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ANDERS: Harvick's claims on Earnhardt don't hold up

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Kevin Harvick talks with a crew member prior to qualifying for the NASCAR Cup Series auto race in Brooklyn, Mich., Friday, Aug. 11, 2017. (AP Photo/Paul Sancya)

NASCAR Michigan Auto Racing-3

The Daily Reflector

Sunday, August 13, 2017

Kevin Harvick always will have a fascinating connection to the Earnhardt family.

It was Dale Earnhardt’s death in February 2001 that suddenly propelled Harvick into a ride in the Monster Energy NASCAR Cup Series. Many of Earnhardt’s fans immediately tabbed his son Dale Earnhardt Jr., as their new favorite driver, but no shade of white on Harvick’s No. 29 car could erase the fact it used to be the black No. 3, and that’s a burden Harvick was saddled with from the moment he entered the Cup Series.

The 2014 Cup champion has never been shy about speaking his mind. Even so, his claims last week on his radio show that Earnhardt Jr. had “stunted the growth” of NASCAR with his lack of performance as the sport’s most popular driver rankled Earnhardt and elicited reactions from across the garage.

I’ve written about my thoughts on Earnhardt Jr., ad nauseum in this column. Has he accomplished a legendary amount of success? Not necessarily. He has 26 career wins, good for 27th on the all-time list. The two Daytona 500s, two Xfinity Series championships, four straight wins at Talladega, etc., have all been well documented and make for a pretty impressive career for anyone who doesn’t share a last name with a Hall of Fame father.

I don’t dispute Harvick’s notion that a sport does better when its most popular team is consistently competitive. The NBA is always more interesting when the Los Angeles Lakers are good. Ditto for the NFL and the Dallas Cowboys.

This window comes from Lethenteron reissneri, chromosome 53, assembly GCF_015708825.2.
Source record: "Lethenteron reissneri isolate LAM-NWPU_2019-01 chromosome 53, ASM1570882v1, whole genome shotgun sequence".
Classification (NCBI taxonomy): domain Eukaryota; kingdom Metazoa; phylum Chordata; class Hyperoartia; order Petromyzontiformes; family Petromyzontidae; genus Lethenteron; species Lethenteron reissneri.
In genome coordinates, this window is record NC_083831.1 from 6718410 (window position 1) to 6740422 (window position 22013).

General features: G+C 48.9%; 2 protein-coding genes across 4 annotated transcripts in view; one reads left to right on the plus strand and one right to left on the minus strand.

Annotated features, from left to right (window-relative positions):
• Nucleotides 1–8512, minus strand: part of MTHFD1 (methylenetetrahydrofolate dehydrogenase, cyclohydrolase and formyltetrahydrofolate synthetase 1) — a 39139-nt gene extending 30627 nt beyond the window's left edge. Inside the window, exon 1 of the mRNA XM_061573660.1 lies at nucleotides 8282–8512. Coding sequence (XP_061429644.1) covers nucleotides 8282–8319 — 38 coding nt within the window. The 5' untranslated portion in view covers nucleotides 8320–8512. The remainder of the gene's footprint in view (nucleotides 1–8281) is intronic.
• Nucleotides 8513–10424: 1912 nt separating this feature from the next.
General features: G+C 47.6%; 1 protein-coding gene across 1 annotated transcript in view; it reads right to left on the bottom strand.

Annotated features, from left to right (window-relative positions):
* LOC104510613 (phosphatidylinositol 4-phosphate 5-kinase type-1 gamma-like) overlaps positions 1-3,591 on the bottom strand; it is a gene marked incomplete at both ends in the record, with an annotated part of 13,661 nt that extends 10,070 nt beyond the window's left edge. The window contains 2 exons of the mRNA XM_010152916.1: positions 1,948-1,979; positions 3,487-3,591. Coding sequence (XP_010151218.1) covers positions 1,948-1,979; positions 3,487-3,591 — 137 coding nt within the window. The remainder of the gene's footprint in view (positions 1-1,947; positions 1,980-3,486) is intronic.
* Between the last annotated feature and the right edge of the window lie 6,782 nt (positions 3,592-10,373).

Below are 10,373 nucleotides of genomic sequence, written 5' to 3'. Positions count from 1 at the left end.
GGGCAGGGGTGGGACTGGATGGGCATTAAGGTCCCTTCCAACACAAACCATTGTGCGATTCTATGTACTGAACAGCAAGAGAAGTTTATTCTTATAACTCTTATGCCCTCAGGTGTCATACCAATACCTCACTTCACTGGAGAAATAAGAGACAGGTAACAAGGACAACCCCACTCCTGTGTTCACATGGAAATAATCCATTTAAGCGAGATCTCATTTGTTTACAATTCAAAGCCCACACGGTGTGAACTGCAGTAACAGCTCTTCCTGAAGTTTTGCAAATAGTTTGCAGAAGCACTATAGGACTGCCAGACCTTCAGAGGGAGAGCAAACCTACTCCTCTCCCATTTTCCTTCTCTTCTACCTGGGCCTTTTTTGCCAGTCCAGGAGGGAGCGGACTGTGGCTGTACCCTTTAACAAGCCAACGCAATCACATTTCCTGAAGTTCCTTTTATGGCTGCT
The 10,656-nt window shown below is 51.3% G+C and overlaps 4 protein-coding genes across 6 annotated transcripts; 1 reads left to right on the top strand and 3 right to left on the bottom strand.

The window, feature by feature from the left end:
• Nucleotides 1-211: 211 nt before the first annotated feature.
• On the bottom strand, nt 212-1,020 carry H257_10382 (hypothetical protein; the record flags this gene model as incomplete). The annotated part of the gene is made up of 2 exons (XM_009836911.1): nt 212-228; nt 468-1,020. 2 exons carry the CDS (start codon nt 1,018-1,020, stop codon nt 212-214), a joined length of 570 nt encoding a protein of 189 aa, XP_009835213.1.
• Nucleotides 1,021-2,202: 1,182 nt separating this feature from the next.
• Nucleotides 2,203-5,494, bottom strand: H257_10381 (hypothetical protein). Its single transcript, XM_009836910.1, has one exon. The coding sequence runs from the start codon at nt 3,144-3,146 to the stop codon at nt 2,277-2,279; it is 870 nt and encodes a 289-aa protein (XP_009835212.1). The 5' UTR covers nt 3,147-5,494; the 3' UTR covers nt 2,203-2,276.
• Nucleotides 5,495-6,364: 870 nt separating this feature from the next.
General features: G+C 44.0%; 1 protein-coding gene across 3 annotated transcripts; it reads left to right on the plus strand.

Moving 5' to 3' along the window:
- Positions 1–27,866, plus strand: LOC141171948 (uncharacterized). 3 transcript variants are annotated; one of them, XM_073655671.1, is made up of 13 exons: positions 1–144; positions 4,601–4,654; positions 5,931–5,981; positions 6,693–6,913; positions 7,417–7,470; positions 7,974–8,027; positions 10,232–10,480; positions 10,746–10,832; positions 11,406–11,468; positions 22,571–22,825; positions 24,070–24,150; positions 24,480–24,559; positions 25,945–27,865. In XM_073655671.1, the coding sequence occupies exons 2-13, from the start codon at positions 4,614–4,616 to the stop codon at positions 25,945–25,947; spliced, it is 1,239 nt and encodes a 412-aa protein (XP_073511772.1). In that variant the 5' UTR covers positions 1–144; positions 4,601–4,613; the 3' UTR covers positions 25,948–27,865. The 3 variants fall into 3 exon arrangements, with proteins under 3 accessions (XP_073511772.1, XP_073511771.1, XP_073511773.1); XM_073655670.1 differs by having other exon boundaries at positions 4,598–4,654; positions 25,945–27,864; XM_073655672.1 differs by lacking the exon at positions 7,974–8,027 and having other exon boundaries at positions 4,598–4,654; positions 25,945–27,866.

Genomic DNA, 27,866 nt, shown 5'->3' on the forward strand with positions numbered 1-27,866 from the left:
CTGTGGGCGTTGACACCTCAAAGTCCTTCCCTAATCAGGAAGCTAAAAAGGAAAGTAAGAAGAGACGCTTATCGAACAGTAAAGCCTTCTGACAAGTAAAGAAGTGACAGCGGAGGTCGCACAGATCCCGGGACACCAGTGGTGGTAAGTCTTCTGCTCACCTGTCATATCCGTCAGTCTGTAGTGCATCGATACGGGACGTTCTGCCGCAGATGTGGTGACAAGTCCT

Would NASCAR’s fan interest be higher right now if Earnhardt had, say, Kyle Busch’s accomplishments? Busch has 39 Cup wins and a championship and is one of the most recognizable drivers in the sport — though some could say that has as much to do with his attitude as his ability.

It’s impossible to say what the sport would look like right now if Earnhardt had those numbers or something better. Harvick lamented the fact that fans have been so hesitant to embrace Jimmie Johnson for all the success that he has had. I, for one, support that idea as well. Johnson is a once-in-a-generation talent and the fact more fans haven’t latched on to enjoy that ride is baffling to me.

I think the issue most people took with Harvick’s thoughts was the phrase “stunted the growth.” Is it fair to wonder whether NASCAR would be better off had its most popular driver for a decade and a half been a consistent championship threat? Sure. But to use that phrase implies that Earnhardt’s lack of success actively kept the sport from growing, and I just can’t see that.

In fact, just Earnhardt’s continued presence has helped keep the sport relevant to swaths of fans from the Southeast region of the country who have long felt the sport passed them by. Were it not for him, scores of those people would have tuned out years ago, putting NASCAR in an even worse spot than it is.

Harvick said this weekend he didn’t mean anything personal by the comments, and I believe that. But I also believe his opinion on this particular topic is a bit misguided.


An interesting note: the polesitter has won five of the last eight races at Michigan, including Kyle Larson in June. Larson has won the last two races there, but even more consistent is the guy who has finished second in each of the last three races. He starts fifth today, and this pick has to pay off for me eventually so I’m just going to keep making it.

PICK: Chase Elliott.

Contact Jordan Anders at janders@reflector.com, 252-329-9594 or follow @ReflectorJordan on Twitter.